• ACE Inhibitors (Angiotension Converting Enzyme Inhibitors): Angiotensin is a hormone that constricts blood vessels. ACE inhibitors decrease the production of angiotensin to lower blood pressure.
  • Angiotensin II receptor blockers: These drugs directly block the binding of angiotensin to their receptors, decreasing blood vessel constriction.
  • Beta blockers: These block certain nervous system and hormonal transmissions to the heart and blood vessels, relaxing the muscles and lowering blood pressure.
  • Calcium channel blockers: Block calcium from entering the heart and blood vessel cells, which causes the muscles to relax.
  • Renin inhibitors: Renin is a hormone released by the kidney which causes blood pressure to increase. Renin inhibitors slow down the production of renin.

Side effects are common with hypertension medications. They vary depending on which drug or drugs you are taking but include headaches, indigestion, impotence, constipation, edema, fatigue, dizziness, headaches, or drowsiness.

Because of the side effects of hypertension medications, many people would prefer to deal with their hypertension naturally. There are a number of natural ways to improve your blood pressure reading, however if your hypertension is severe, it is a good idea to start off with prescription medication as these will give the most immediate results. You can then work towards reducing your blood pressure naturally by changing some lifestyle habits, and eventually work your way off of medication. There are also a number of natural remedies that can help with hypertension.

Natural Lifestyle Changes That Can Reduce Hypertension:

  • Limit sodium intake to 1500mg per day or less
  • Limit your alcohol intake, one or two drinks max per day
  • Limit caffeine intake as this can cause stress to the cardiovascular system
  • If you use nicotine, do what you can to reduce your usage or better yet, quit entirely
  • Maintaining a healthy body weight is beneficial. Losing weight (link to weight loss) if you are overweight, or gaining if you are underweight. In losing or gaining weight it is important to be patient – expecting overnight results tends to lead to discouragement and giving up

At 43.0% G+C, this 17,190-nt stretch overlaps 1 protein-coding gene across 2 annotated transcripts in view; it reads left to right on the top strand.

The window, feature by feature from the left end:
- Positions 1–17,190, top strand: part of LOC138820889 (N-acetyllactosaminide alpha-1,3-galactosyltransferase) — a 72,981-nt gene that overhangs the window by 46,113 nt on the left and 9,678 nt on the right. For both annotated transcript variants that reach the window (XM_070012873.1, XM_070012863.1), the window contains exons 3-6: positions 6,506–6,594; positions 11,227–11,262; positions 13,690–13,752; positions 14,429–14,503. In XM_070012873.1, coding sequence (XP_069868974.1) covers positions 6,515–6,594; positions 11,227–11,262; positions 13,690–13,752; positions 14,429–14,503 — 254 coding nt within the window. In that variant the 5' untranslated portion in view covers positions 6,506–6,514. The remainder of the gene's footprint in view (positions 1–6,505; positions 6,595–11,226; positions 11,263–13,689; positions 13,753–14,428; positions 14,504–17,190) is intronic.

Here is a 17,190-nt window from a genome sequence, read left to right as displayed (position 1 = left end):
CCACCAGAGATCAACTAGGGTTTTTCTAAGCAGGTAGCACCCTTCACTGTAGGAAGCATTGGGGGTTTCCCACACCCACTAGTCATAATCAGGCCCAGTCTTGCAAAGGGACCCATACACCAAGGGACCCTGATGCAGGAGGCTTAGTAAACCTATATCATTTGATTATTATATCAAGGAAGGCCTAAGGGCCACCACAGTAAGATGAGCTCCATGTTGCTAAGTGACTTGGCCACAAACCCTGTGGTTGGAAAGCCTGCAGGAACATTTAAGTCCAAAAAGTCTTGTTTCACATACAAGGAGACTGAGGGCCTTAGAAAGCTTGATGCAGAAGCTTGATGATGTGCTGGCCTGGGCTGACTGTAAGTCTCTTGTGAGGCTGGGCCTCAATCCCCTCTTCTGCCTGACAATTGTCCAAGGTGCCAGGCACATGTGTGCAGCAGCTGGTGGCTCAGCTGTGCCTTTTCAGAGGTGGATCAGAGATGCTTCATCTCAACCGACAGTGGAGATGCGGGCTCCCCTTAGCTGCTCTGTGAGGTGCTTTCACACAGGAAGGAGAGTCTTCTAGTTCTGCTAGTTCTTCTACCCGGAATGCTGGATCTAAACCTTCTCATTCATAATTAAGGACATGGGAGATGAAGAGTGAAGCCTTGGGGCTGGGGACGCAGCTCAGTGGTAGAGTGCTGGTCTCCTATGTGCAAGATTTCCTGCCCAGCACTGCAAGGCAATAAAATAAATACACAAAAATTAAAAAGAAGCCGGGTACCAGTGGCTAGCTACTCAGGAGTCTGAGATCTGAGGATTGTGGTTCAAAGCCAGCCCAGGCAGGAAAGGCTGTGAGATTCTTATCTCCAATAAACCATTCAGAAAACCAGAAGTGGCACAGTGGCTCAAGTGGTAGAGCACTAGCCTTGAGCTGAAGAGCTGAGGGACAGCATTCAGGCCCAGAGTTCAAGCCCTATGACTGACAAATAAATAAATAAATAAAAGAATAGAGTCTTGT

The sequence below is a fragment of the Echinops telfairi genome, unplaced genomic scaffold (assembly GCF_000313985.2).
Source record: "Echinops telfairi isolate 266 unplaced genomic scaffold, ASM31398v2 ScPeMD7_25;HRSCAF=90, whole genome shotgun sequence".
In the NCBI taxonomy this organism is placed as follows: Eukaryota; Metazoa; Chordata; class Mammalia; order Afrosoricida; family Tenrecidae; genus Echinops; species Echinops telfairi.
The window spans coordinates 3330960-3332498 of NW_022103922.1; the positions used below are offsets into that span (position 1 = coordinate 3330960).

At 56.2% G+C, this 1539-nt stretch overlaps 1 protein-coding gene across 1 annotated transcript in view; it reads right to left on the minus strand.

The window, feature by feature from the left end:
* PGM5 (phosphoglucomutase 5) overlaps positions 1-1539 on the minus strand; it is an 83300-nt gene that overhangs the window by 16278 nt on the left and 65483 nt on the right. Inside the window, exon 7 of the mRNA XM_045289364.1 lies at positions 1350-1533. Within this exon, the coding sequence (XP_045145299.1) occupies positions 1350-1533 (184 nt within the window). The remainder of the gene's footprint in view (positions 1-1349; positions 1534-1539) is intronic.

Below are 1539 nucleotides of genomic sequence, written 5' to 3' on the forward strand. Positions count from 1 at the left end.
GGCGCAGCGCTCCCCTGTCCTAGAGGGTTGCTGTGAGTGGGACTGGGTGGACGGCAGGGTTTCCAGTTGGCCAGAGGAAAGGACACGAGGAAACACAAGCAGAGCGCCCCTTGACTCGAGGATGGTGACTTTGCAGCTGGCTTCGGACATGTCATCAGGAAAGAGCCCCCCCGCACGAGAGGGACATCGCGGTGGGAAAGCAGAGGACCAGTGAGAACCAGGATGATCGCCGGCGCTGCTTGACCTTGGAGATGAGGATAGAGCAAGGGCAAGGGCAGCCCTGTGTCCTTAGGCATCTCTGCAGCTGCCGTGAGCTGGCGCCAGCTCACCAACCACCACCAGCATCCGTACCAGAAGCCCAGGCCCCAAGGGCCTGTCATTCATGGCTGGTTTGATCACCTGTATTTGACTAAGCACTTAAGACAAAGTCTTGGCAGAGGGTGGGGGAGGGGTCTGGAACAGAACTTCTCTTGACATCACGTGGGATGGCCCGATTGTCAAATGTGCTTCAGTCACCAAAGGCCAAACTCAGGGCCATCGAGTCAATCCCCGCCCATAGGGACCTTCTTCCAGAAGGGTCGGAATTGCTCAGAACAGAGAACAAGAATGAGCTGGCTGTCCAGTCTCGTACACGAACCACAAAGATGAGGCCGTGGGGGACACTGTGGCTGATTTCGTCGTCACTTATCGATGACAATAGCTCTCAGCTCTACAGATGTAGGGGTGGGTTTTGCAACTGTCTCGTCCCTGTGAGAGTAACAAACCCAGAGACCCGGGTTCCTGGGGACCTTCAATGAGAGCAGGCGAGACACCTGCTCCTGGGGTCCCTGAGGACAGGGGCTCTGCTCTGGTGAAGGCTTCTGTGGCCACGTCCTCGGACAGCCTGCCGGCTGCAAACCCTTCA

• Regular exercise, around 30 minutes at least 5 times per week helps reduce hypertension
  • In addition to reducing sodium, a healthy diet for blood pressure avoids eating too many foods with saturated fats, hydrogenated oils, or simple carbohydrates like white flour and sugars. Fresh foods with soluble fiber and lean proteins are helpful, as well as foods containing magnesium, calcium and potassium. The DASH diet is a diet specifically formulated to reduce hypertension and/or cholesterol, and is easy to follow with a number tasty recipes
  • Reduce stress and anxiety in your life
  • Drink plenty of water

Natural Medicines to Help Reduce Hypertension:

  • Garlic: Incorporated into the diet or taken as a supplement, garlic has a positive effect on the cardiovascular system, lowering blood pressure as well as cholesterol levels. It has the effect of thinning the blood, so do not take with prescription blood thinners such as Warfarin or Coumadin
  • Fish Oil: Fish oil contains EPA, DHA and Omega-3 fatty acids which have been shown to have a moderate lowering effect on blood pressure, as well as beneficial effects on cholesterol and the cardiovascular system in general. In addition, fish oil helps reduce inflammation and is beneficial to the immune system and nervous systems.
  • CoQ10: Acting as a cofactor in many processes in the body, CoQ10 is involved in energy production. By improving energy production in the heart muscle, CoQ10 can help lower blood pressure with regular usage. It has other benefits as well for the cardiovascular system such as lowering cholesterol.
  • Hawthorn: An herbal medicine which helps to improve heart function and lower blood pressure with no side effects

The Mind-Body Connection in Hypertension

The mind-body connection is also important to consider in hypertension. Studies show that increased stress and anxiety are contributing factors in hypertension, so addressing these factors in your life are important in helping to lower blood pressure.

It’s no coincidence that people who feel under a lot of “pressure” in their lives, tend to have high blood pressure. Increased energy production, heart rate, and stress hormones are all a part of feeling chronic pressure and stress, and can cause physiological changes in your body that increase blood pressure. In examining the areas in your life where you are feeling pressure – perhaps in work, relationships, or personal expectations – you can start to determine which pressures are putting you under an unnecessary amount of stress.

It is not always easy to let go of putting pressure on yourself, as the mind tends to think that increased pressure will lead to improved results. This may be true at times, though in reality often we are capable of doing more and performing better when we are relaxed and under less stress. Regardless, excessive pressure in life can take a toll on your health in the long term, and it is up to you to prioritize and sometimes choose your health over living up to those unreasonable pressures.

Hypertension has been dubbed “the silent killer” and in the general public there is a lot of fear surrounding this condition. But if you suffer from high blood pressure, remember that it is a relatively simple condition to treat over time. Medication, changes to your lifestyle, natural medicines, and addressing sources of pressure and stress can all be used to help lower your blood pressure and improve your health.